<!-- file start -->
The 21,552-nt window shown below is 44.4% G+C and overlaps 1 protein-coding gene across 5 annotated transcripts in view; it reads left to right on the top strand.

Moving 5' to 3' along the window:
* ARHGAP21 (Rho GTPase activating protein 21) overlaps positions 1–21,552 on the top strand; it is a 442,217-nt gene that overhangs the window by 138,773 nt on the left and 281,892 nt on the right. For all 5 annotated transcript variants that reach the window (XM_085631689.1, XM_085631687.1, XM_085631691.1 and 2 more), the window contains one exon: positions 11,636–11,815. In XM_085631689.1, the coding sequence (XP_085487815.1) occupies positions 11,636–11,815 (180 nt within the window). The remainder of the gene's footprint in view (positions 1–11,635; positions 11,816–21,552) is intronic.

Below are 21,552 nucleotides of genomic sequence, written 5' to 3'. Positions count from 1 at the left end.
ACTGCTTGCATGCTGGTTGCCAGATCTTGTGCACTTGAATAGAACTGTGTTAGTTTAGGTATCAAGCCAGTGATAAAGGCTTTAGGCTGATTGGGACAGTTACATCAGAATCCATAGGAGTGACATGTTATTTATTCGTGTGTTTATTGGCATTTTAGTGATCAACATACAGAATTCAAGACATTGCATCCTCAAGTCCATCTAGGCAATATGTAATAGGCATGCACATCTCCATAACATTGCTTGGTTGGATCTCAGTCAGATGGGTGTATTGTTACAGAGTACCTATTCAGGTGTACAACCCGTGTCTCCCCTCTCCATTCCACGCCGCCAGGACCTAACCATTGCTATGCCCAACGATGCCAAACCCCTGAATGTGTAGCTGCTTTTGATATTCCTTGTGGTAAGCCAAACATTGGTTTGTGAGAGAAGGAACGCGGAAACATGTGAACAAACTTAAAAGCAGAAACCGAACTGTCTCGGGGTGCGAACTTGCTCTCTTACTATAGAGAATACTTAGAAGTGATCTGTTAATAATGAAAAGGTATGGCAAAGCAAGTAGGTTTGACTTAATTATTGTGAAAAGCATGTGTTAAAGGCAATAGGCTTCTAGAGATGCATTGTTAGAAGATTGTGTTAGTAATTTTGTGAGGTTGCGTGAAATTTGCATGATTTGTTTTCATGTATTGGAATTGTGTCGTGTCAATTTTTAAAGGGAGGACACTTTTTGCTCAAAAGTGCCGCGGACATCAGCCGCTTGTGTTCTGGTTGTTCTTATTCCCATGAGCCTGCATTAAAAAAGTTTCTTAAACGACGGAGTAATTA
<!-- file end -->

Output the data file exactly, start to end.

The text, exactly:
The 21,552-nt window shown below is 44.4% G+C and overlaps 1 protein-coding gene across 5 annotated transcripts in view; it reads left to right on the top strand.

Moving 5' to 3' along the window:
* ARHGAP21 (Rho GTPase activating protein 21) overlaps positions 1–21,552 on the top strand; it is a 442,217-nt gene that overhangs the window by 138,773 nt on the left and 281,892 nt on the right. For all 5 annotated transcript variants that reach the window (XM_085631689.1, XM_085631687.1, XM_085631691.1 and 2 more), the window contains one exon: positions 11,636–11,815. In XM_085631689.1, the coding sequence (XP_085487815.1) occupies positions 11,636–11,815 (180 nt within the window). The remainder of the gene's footprint in view (positions 1–11,635; positions 11,816–21,552) is intronic.

Below are 21,552 nucleotides of genomic sequence, written 5' to 3'. Positions count from 1 at the left end.
ACTGCTTGCATGCTGGTTGCCAGATCTTGTGCACTTGAATAGAACTGTGTTAGTTTAGGTATCAAGCCAGTGATAAAGGCTTTAGGCTGATTGGGACAGTTACATCAGAATCCATAGGAGTGACATGTTATTTATTCGTGTGTTTATTGGCATTTTAGTGATCAACATACAGAATTCAAGACATTGCATCCTCAAGTCCATCTAGGCAATATGTAATAGGCATGCACATCTCCATAACATTGCTTGGTTGGATCTCAGTCAGATGGGTGTATTGTTACAGAGTACCTATTCAGGTGTACAACCCGTGTCTCCCCTCTCCATTCCACGCCGCCAGGACCTAACCATTGCTATGCCCAACGATGCCAAACCCCTGAATGTGTAGCTGCTTTTGATATTCCTTGTGGTAAGCCAAACATTGGTTTGTGAGAGAAGGAACGCGGAAACATGTGAACAAACTTAAAAGCAGAAACCGAACTGTCTCGGGGTGCGAACTTGCTCTCTTACTATAGAGAATACTTAGAAGTGATCTGTTAATAATGAAAAGGTATGGCAAAGCAAGTAGGTTTGACTTAATTATTGTGAAAAGCATGTGTTAAAGGCAATAGGCTTCTAGAGATGCATTGTTAGAAGATTGTGTTAGTAATTTTGTGAGGTTGCGTGAAATTTGCATGATTTGTTTTCATGTATTGGAATTGTGTCGTGTCAATTTTTAAAGGGAGGACACTTTTTGCTCAAAAGTGCCGCGGACATCAGCCGCTTGTGTTCTGGTTGTTCTTATTCCCATGAGCCTGCATTAAAAAAGTTTCTTAAACGACGGAGTAATTA